4 Unmet Needs That Lead To Conflict (EXPERT)

Love, Heartbreak

Relationships evolve and old patterns of behavior emerge.Conflicts can be solved in new ways.


When two people are just starting a relationship, they do their best to present only their best and most attractive attributes to the other party. They want to show their most favorable attributes to each other and work hard to meet the needs of the partner. They want to appear strong, confident and willing to compromise.

Next Level of Love

When the relationship proceeds to the next level, which is marriage or living together, new stresses are brought to bear and conflicts over possessions, space and personalities start to come out. The bloom is off the rose, so to speak. The day to day demands of life form a more accurate picture of the parties.

What was a cute little personality quirk when dating is an irritating thorn in the side of harmony when coupled. If his answer to any request is "soon." the strain and resentment build up. This may cause a natural reaction of fight or flight in the partner who is left smelling the garbage that has not been removed.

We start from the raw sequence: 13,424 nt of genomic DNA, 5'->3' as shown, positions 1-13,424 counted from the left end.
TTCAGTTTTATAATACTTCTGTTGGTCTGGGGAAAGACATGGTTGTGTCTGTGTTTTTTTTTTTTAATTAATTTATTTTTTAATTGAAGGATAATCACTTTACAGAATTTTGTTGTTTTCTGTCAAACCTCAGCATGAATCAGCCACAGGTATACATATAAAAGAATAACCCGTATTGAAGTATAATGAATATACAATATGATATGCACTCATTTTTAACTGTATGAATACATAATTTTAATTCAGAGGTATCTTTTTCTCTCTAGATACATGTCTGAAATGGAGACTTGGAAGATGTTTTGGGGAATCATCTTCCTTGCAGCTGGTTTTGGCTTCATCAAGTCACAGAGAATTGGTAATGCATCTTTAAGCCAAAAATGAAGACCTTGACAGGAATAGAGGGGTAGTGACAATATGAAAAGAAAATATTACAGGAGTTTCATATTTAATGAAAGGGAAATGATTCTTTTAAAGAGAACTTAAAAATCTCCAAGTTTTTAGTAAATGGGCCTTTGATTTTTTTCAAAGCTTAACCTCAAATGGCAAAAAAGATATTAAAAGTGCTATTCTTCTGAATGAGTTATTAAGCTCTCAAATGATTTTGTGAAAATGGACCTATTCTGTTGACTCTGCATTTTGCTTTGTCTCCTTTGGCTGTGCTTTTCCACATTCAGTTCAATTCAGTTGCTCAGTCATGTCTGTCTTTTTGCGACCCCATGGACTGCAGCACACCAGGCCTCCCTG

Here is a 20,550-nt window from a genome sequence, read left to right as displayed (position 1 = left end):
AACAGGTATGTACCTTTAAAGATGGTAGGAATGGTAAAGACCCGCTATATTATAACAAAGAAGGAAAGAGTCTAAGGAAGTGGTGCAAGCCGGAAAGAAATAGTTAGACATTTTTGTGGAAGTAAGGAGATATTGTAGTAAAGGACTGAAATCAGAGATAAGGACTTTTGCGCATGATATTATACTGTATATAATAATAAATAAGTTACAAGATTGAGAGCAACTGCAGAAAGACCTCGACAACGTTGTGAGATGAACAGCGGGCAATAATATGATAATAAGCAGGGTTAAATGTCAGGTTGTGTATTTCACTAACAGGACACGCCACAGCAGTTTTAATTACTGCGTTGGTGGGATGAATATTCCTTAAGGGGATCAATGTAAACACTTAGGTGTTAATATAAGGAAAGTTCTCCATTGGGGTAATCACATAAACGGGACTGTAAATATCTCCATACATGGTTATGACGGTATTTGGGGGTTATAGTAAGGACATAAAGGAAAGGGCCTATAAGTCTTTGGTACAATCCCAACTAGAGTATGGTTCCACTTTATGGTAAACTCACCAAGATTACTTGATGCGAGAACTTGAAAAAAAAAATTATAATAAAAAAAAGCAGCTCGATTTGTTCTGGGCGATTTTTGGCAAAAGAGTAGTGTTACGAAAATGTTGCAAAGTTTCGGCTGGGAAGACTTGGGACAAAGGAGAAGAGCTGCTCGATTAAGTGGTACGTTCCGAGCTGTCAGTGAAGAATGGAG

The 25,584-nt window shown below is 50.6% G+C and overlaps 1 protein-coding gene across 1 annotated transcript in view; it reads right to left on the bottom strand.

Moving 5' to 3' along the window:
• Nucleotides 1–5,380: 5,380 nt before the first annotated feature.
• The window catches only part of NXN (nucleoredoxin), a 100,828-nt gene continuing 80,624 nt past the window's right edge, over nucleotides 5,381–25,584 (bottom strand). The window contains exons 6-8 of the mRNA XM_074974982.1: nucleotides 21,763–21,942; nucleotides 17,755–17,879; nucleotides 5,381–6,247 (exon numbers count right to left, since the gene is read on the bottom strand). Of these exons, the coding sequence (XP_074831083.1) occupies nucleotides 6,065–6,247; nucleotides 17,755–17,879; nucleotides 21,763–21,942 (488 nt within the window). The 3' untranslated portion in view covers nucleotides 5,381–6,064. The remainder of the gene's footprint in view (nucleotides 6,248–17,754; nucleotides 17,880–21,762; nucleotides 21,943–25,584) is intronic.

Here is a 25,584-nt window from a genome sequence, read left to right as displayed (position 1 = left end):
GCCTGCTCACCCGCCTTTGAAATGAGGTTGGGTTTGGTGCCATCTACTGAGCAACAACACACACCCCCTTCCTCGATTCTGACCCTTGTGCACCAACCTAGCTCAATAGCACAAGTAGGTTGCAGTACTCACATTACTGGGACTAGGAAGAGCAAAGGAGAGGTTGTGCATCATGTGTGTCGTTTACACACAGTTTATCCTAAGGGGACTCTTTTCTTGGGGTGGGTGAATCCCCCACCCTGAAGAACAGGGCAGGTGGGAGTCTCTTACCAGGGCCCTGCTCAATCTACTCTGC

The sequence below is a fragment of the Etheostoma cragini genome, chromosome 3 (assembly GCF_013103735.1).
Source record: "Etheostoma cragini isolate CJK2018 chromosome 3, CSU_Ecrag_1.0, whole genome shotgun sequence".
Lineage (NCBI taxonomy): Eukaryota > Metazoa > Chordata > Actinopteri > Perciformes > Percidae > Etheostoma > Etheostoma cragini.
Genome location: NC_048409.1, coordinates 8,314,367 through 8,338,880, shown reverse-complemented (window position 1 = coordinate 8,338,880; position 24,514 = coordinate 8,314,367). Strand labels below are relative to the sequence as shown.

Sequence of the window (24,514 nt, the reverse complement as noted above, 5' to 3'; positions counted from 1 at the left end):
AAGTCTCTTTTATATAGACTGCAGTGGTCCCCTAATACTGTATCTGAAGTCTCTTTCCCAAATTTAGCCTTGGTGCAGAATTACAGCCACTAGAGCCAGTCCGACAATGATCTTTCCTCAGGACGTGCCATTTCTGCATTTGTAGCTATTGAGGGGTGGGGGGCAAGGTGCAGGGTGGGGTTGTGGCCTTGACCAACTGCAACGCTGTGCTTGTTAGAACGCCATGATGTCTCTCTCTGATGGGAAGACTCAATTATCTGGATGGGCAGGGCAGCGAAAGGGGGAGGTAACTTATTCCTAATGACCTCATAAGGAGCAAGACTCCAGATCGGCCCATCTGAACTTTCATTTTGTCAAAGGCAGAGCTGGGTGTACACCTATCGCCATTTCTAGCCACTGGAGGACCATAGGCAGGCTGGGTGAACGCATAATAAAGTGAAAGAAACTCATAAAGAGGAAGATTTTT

For the relationship to continue to evolve both want to feel:

  • appreciated
  • admired,
  • validated
  • wanted


Conflict Resolution

Each person has learned a method of handling conflict, usually by watching how their parents handled problems. Even if we were unhappy with their methods, we tend to model our own styles after a significant adult in our formative years.

It takes effort to confront our behaviors and beliefs and change them to be more effective.

Many people consider conflict a necessary part of life. It isn't. It is possible to overcome past hurts and learn to success full problem solve immediate concerns. it is also possible to fix damage that has been done in the past and heal the relationship.

Collaborative and Cooperative Relationships

One of the main ways to stop the fight or flight and learn to communicate is breathe.

Yes, I said breathe deeply for at least ten times before reacting to a stressful situation. this will signal your brain to slow down and choose your options.

You can opt for a more collaborative and cooperative solution that does not damage the spirit of the other person or the relationship.

It may take some time, but like all skills, it get easier with practice. Soon it will become second nature and you will be living in a more peaceful, productive and loving relationship.

(c) Judy H. Wright http://www.ArtichokePress.com You have permission to reprint this article in your blog, ezine or offline magazine as long as you keep the content and contact information intact. Thank You.

Artichoke Press is the home site of Judy H. Wright, family relationship coach and author. If your organization would like to schedule Auntie Artichoke, the storytelling trainer, for a workshop please call 406.549.9813.

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